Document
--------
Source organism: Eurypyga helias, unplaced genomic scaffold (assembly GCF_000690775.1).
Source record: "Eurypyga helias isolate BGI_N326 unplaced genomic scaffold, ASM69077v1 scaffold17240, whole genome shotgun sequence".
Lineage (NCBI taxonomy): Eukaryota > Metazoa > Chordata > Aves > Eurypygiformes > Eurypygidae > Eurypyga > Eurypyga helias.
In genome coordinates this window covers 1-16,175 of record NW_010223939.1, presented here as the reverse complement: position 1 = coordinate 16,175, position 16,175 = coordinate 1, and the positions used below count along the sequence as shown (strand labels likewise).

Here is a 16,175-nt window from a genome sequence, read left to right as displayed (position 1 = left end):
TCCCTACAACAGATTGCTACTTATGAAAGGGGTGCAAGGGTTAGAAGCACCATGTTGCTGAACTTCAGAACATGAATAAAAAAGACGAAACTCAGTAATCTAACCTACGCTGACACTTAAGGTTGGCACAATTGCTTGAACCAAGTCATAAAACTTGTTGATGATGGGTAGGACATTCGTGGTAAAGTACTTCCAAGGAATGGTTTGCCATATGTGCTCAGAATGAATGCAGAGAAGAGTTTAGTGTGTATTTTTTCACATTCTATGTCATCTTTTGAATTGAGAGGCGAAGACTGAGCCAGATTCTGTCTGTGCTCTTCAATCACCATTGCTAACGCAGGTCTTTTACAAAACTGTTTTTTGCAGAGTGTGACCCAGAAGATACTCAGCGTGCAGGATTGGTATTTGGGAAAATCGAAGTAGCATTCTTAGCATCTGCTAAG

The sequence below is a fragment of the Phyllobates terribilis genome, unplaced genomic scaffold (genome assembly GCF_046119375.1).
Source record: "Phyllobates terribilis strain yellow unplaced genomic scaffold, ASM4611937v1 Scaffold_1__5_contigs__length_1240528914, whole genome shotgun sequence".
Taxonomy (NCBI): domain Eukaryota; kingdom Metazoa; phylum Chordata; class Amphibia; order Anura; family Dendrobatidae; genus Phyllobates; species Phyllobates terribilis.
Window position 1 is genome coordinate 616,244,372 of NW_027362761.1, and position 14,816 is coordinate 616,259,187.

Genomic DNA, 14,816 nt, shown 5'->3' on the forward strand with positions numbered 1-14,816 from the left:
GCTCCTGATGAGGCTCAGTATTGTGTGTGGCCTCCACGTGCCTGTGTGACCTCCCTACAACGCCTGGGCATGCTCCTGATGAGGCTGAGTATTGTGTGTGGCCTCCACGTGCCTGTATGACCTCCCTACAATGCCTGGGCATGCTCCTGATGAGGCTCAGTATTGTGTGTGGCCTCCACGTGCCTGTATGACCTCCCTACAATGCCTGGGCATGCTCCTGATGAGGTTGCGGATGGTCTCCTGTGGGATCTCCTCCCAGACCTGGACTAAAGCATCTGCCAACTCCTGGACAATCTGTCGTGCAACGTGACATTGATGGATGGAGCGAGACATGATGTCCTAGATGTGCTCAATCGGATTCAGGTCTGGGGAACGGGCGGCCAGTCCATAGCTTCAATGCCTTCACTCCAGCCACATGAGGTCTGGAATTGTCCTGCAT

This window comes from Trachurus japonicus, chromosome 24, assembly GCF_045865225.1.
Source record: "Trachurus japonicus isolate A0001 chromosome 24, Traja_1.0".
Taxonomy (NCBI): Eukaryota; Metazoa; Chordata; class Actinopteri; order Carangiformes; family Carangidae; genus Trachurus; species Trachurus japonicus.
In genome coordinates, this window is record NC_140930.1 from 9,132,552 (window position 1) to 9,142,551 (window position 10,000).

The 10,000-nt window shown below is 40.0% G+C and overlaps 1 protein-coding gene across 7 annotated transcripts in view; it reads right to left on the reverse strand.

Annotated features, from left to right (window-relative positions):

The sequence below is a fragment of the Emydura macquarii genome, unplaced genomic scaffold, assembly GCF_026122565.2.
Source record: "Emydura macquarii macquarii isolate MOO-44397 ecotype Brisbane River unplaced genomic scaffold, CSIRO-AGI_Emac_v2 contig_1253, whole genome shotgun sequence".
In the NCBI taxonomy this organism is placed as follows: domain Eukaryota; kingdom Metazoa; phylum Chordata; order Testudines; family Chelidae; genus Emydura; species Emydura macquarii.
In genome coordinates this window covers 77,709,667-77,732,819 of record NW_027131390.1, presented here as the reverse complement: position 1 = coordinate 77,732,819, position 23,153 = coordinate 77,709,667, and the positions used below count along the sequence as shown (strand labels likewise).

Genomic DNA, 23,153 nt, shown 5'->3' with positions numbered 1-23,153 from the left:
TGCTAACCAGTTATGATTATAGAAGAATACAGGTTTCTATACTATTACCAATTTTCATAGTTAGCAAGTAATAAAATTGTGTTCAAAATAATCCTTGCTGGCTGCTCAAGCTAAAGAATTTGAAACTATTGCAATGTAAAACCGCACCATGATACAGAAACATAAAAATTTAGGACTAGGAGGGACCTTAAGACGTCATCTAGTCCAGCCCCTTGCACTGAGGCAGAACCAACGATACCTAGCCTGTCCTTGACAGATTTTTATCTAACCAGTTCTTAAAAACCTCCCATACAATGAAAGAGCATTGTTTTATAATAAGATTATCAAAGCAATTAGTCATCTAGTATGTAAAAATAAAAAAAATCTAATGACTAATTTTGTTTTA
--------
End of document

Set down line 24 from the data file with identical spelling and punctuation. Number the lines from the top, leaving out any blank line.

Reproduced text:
TGCTAACCAGTTATGATTATAGAAGAATACAGGTTTCTATACTATTACCAATTTTCATAGTTAGCAAGTAATAAAATTGTGTTCAAAATAATCCTTGCTGGCTGCTCAAGCTAAAGAATTTGAAACTATTGCAATGTAAAACCGCACCATGATACAGAAACATAAAAATTTAGGACTAGGAGGGACCTTAAGACGTCATCTAGTCCAGCCCCTTGCACTGAGGCAGAACCAACGATACCTAGCCTGTCCTTGACAGATTTTTATCTAACCAGTTCTTAAAAACCTCCCATACAATGAAAGAGCATTGTTTTATAATAAGATTATCAAAGCAATTAGTCATCTAGTATGTAAAAATAAAAAAAATCTAATGACTAATTTTGTTTTA